Italian Landscapes - Paesaggi d'Italia

"Tre cose desidero vedere innanzi alla mia morte, ma dubito, ancora che io vivessi molto, non ne vedere alcuna: uno vivere di republica bene ordinata nella città nostra, Italia liberata da tutti e’ barbari e liberato el mondo dalla tirannide di questi scelerati preti."

Francesco Guicciardini, Ricordi, 1512/30
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Nocera Umbra, Umbria, Italy

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Porto Selvaggio (Savage Harbor), Puglia, Italy

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Spiagge di Melendugno (Melendugno Seashores), Puglia, Italy

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Àsolo, Veneto, Italy

Asolo has been the little Queen of Cyprus’ realm.

Caterina Cornér (1454-1510), a Venetian noblewoman, got married in 1468 with James II of Lusignan, also known as James the Bastard.

When he died in 1473, she acted as regent of Cyprus. Soon the Republic of Venice managed her to abdicate in its favor (Cyprus became a Venice’s possession until 1573, when it was conqured by the Ottoman Empire; the Republic of Venice and its Christian allies won the naval battle of Lepanto in 1571, during the Venetian-Ottoman war, as a revenge for the atrocious killing of the island’s last defenders after their surrender, but this is another story).

Well, let’s go back to Caterina: when she went back to Venice, she was received with all honors and the town of Asolo was assigned as a little realm to her and her court, until her death. The town was embellished with several buildings in Renaissance style and it’s really worth to visit it.

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Castello di Lombardia (Lombardy Castle), Enna, Sicilia (Sicily), Italy (1130-1250)

The castle owes its name to a Lombard soldiers’ garrison, that was located there during the Norman rule of Sicily (1061-1250)

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Castel Frentano, Abruzzo, Italy

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Calascibetta, Sicilia (Sicily), Italy

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Cala Dogana, Isola di Lèvanzo, Sicilia (Customs Bay, Levanzo Island, Sicily), Italy

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catsandcunts:

tom-sits-like-a-whore:

dogs are the embodiment of happiness

I’ve posted all of these before but they look cuter together ok

(via haz77zard)

Cappella Portinari, Basilica di Sant’Eustorgio, Milano, Lombardia (Portinari Chapel, St. Eustorgio Cathedral, Milan, Lombardy), Italy

  • Artista / Artist: Vincenzo Foppa (1427 - 1515)
  • Data dell’opera / Date of the work: 1462-1468

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Rocca Pisana, Lonigo, Veneto, Italy

  • Architetto / Architect: Vincenzo Scamozzi
  • Data di costruzione / Building Date: XVI sec. / 16th C AC

The villa doesnt’t owe its name to the far Tuscan city of Pisa (Pisana is the Italian adjective of Pisa), but to the Venetian family of Pisani, that made it built by Vincenzo Scamozzi (1548-1616). The villa’s design was inspired by the more famous Andrea Palladio’s Villa Rotonda.

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Villa Corsini, Mezzomonte di Impruneta, Toscana (Tuscany), Italy (XV sec. - 15th C AC)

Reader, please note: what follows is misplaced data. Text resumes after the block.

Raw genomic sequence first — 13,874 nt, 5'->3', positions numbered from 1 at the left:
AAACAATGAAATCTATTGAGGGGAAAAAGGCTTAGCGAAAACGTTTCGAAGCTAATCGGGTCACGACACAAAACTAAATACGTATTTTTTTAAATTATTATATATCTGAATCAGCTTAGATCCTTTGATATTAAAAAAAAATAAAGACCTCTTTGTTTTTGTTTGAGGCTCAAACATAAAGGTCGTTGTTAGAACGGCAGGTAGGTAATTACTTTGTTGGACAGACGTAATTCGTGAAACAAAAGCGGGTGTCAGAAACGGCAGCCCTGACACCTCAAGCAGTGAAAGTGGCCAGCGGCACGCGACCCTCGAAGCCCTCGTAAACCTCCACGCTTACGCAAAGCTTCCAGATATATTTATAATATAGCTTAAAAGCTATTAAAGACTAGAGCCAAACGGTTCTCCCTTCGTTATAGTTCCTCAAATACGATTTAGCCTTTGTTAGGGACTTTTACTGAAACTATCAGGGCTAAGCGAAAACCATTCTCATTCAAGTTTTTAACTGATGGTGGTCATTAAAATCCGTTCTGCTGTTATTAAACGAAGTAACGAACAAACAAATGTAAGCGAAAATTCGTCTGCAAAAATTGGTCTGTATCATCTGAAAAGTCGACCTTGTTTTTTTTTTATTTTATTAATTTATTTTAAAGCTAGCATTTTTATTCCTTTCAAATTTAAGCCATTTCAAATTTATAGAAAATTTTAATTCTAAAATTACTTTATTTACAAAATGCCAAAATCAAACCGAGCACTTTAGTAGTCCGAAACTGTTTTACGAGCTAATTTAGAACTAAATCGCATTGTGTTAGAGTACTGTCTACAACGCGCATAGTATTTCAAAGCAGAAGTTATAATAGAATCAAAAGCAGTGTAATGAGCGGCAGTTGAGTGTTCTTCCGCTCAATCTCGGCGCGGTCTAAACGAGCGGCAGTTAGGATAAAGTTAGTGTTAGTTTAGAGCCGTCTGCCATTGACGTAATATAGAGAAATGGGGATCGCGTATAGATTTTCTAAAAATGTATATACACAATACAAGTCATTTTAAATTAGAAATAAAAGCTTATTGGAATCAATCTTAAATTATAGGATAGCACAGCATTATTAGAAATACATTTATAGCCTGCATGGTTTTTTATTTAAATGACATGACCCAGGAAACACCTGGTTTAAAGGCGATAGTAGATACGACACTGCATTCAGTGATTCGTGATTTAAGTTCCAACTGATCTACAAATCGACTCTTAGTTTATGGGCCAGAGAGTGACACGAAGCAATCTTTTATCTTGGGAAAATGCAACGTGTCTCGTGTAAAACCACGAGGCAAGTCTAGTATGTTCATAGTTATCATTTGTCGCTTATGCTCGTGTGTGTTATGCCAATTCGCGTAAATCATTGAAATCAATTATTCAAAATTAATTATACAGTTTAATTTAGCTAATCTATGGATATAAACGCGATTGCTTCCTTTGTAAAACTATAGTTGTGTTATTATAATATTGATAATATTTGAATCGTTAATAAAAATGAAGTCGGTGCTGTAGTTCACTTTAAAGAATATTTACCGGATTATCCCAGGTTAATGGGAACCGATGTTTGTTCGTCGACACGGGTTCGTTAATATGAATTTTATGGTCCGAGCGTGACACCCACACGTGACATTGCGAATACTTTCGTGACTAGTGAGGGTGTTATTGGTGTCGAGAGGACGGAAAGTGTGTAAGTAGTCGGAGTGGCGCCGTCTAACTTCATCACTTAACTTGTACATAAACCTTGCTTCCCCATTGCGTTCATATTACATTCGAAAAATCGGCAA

The villa is one of the Medici’s Villas in Tuscany. The Medici family, Lords of Florence and later Grandukes of Tuscany, built several villas for their rest and vacations. The building is a perfect example of classic Tuscan Renaissance architecture.

The villa is opened for parties, weddings and other events.

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Chiesa di Santa Cecilia in Trastevere, Roma (Rome), Lazio, Italy

Santa Cecilia was a 3rd C AC Christian martyr. After his death, her home soon became a place of worship and, when the Christianity became the state religion in the Roman Empire, a church was built in her home’s place.

During the rebuilding of the church in 1599, her sepulcher was opened and her body was found almost intact and in the position after sculpted by Stefano Maderno (1570-1636).

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Guidarello Guidarelli (Ravenna, circa 1450-60 - Imola, 6th-7th March 1501) was a condottiero (mercenary warlord) at the service of Cesare Borgia (the famous and evil son of Pope Alexander VI and brother of Lucrezia, well-known for her role of “femme fatale” and poisoner): btw, much of her vilenesses were made up after her death, while Cesare was actually a real villain.

Anyway, the poor Guidarello was killed in a duel or murdered for trivial matters. He should’ve never believed that his celebrity would be due only to his tombstone, that dates back to few years after his death, whose author might be Tullio Lombardo in 1525 or, much more probably, a 1800s copy of the original one.

The tombstone, originally placed in St. Francis’s Church in Ravenna, is now displayed in the Accademia di Belle Arti in the same city.

The legend says that any girl that kisses the statue’s face would get married within a year or, if already married, would be pregnant within the same period.

P.S. Be careful. Before some dummies are going to rush to Ravenna asap (if there’s any girl that still believes that marrying and having babies are the most important values in life), watch out: the statue is now protected by a crystal case!

And what about guys? The legend doesn’t say a word about them. Depending on your wishes, you can kiss Guidarello’s statue or that one in Lucca, representing Ilaria del Carretto (wait for my tomorrow post). In any case, I hope it’s clear: this legend is only a mega bullshit.

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Castel Pietra (Stone Castle), Calliano, Trentino, Italy (XIII sec. - 13th C AC)

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